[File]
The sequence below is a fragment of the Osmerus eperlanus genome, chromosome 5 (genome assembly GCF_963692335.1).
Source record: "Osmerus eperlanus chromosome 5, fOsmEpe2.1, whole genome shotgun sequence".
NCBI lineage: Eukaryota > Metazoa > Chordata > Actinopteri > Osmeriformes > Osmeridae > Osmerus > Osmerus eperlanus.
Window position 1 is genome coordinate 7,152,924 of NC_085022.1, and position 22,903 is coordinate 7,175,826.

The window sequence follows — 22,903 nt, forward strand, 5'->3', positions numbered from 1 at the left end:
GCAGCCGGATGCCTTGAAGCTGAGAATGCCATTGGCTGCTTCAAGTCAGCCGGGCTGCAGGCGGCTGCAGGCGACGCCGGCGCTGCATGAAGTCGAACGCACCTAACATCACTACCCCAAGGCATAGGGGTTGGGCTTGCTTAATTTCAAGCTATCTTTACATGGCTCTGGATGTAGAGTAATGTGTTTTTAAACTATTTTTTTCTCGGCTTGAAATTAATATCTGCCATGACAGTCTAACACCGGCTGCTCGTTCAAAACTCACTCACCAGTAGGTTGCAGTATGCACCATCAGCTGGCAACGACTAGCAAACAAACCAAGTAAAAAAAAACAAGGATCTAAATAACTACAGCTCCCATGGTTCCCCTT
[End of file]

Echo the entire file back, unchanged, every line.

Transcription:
The sequence below is a fragment of the Osmerus eperlanus genome, chromosome 5 (genome assembly GCF_963692335.1).
Source record: "Osmerus eperlanus chromosome 5, fOsmEpe2.1, whole genome shotgun sequence".
NCBI lineage: Eukaryota > Metazoa > Chordata > Actinopteri > Osmeriformes > Osmeridae > Osmerus > Osmerus eperlanus.
Window position 1 is genome coordinate 7,152,924 of NC_085022.1, and position 22,903 is coordinate 7,175,826.

The window sequence follows — 22,903 nt, forward strand, 5'->3', positions numbered from 1 at the left end:
GCAGCCGGATGCCTTGAAGCTGAGAATGCCATTGGCTGCTTCAAGTCAGCCGGGCTGCAGGCGGCTGCAGGCGACGCCGGCGCTGCATGAAGTCGAACGCACCTAACATCACTACCCCAAGGCATAGGGGTTGGGCTTGCTTAATTTCAAGCTATCTTTACATGGCTCTGGATGTAGAGTAATGTGTTTTTAAACTATTTTTTTCTCGGCTTGAAATTAATATCTGCCATGACAGTCTAACACCGGCTGCTCGTTCAAAACTCACTCACCAGTAGGTTGCAGTATGCACCATCAGCTGGCAACGACTAGCAAACAAACCAAGTAAAAAAAAACAAGGATCTAAATAACTACAGCTCCCATGGTTCCCCTT